Editors’ Briefing: This Week in Political Economy (June 30–July 7)

Scott Pruitt resigns from the EPA; a new report finds that digital platforms are not fully complying with the EU’s new privacy rules; Google, meanwhile, has a new privacy scandal; a month after its acquisition of Time Warner was approved, AT&T is already raising prices for its streaming TV customers; and former Treasury Secretary Timothy Geithner’s new career draws criticism.  

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The Unprecedented Power of Digital Platforms to Control Opinions and Votes

In Chapter 6 of our Digital Platforms and Concentration conference ebook, a research psychologist who, with an associate, discovered the search engine manipulation effect (SEME) in 2013—one of the largest behavioral effects ever identified—argues that Google’s search engine may have determined the outcomes of a quarter of the world’s elections in recent years.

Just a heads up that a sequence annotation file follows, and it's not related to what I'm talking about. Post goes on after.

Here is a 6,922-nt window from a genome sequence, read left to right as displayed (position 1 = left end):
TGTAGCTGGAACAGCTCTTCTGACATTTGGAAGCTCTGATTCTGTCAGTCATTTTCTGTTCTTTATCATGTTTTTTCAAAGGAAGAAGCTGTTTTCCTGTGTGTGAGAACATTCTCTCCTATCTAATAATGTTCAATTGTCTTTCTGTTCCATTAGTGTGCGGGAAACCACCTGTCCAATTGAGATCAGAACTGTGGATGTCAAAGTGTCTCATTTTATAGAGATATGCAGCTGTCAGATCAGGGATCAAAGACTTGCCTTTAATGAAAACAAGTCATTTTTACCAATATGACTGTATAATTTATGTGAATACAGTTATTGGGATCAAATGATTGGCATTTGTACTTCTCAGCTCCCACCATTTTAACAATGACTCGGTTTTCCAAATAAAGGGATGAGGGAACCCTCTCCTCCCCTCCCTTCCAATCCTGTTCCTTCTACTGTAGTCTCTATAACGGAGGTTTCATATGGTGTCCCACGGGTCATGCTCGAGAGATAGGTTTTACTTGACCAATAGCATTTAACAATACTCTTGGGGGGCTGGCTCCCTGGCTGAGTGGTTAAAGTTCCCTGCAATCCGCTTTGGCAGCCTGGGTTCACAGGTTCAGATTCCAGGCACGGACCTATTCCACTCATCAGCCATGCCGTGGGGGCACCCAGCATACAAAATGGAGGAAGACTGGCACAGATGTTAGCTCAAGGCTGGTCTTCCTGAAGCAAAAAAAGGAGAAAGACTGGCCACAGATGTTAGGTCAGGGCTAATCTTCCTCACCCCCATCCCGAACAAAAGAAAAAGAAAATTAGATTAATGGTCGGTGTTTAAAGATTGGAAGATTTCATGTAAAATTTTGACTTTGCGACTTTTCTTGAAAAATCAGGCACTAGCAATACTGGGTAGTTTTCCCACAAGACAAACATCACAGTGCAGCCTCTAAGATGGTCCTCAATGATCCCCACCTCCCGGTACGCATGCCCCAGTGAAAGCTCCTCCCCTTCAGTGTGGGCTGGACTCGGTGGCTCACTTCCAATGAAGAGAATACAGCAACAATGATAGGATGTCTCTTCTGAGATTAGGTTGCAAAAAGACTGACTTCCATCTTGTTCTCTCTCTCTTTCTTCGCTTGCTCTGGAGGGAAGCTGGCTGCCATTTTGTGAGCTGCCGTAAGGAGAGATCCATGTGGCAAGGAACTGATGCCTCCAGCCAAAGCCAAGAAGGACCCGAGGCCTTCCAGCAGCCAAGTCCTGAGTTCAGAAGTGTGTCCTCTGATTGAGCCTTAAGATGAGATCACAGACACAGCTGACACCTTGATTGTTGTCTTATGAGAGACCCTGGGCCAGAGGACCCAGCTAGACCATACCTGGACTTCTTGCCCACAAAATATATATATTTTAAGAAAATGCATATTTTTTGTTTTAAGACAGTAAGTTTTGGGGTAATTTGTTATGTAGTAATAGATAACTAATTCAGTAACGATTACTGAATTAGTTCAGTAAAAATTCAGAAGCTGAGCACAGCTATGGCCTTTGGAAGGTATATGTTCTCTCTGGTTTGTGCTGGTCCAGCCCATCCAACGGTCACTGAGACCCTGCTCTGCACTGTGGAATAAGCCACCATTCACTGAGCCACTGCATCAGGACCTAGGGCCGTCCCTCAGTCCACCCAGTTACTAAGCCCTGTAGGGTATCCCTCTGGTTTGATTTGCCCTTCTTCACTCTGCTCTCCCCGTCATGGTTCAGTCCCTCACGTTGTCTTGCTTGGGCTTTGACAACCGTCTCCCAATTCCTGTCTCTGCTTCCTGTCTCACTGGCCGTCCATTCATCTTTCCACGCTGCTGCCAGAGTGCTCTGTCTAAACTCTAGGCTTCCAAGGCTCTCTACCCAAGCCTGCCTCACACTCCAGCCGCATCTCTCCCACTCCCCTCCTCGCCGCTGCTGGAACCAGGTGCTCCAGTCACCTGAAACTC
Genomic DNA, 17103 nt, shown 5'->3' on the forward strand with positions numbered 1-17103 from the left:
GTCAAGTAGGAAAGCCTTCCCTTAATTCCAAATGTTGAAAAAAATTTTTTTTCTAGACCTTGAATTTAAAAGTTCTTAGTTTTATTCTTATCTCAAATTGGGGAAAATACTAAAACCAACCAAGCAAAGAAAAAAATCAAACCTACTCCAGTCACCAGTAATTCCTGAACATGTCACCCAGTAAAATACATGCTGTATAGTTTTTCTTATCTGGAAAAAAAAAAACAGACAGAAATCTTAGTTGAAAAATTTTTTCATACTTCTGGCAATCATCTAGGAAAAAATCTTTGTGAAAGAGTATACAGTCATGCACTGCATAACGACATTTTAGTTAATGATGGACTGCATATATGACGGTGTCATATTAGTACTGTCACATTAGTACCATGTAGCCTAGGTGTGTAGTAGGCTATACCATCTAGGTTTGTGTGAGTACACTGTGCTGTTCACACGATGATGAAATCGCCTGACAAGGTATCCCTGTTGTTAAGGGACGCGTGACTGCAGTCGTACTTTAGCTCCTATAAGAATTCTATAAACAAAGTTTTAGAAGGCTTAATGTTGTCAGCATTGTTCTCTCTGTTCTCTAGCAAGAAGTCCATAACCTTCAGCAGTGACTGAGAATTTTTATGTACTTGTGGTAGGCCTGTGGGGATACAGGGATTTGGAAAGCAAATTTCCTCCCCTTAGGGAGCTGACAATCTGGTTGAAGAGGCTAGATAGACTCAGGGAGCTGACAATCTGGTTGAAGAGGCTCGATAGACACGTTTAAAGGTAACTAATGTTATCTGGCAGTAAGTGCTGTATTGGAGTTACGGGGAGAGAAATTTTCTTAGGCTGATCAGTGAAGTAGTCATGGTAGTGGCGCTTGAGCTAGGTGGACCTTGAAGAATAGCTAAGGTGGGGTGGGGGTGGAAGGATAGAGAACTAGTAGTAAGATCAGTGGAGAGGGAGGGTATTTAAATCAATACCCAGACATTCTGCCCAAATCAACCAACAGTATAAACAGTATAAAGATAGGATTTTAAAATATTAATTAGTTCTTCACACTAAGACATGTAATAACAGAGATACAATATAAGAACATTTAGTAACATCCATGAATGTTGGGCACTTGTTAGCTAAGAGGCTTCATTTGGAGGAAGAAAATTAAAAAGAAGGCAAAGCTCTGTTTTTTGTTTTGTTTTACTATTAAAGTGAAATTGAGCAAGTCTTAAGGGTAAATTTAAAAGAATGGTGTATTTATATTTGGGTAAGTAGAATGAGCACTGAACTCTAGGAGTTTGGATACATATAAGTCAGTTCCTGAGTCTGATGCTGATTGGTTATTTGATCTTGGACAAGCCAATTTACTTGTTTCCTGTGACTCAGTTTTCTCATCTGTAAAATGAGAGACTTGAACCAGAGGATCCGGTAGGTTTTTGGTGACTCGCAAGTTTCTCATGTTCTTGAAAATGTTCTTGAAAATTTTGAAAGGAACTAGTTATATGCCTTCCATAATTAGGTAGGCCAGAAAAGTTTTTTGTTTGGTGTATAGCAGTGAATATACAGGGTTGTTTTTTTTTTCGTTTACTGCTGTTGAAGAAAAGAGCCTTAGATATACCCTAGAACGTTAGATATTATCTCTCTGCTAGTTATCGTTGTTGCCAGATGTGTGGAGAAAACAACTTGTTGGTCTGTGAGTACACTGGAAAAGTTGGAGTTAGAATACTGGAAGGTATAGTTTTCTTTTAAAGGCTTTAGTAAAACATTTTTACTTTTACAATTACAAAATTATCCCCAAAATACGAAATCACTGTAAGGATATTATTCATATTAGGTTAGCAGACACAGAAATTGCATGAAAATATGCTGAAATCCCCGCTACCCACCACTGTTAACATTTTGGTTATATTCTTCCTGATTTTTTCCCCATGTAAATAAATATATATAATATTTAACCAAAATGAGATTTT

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New Study Shows Just How Bad the US Labor Market’s Competition Problem Really Is

In recent decades, antitrust policy has all but ignored the issue of monopsony power. Yet a new paper shows that across the US economy, labor markets are highly concentrated and that this concentration is also correlated to lower wages, suggesting that employers are indeed exercising monopsony power and driving down pay.  

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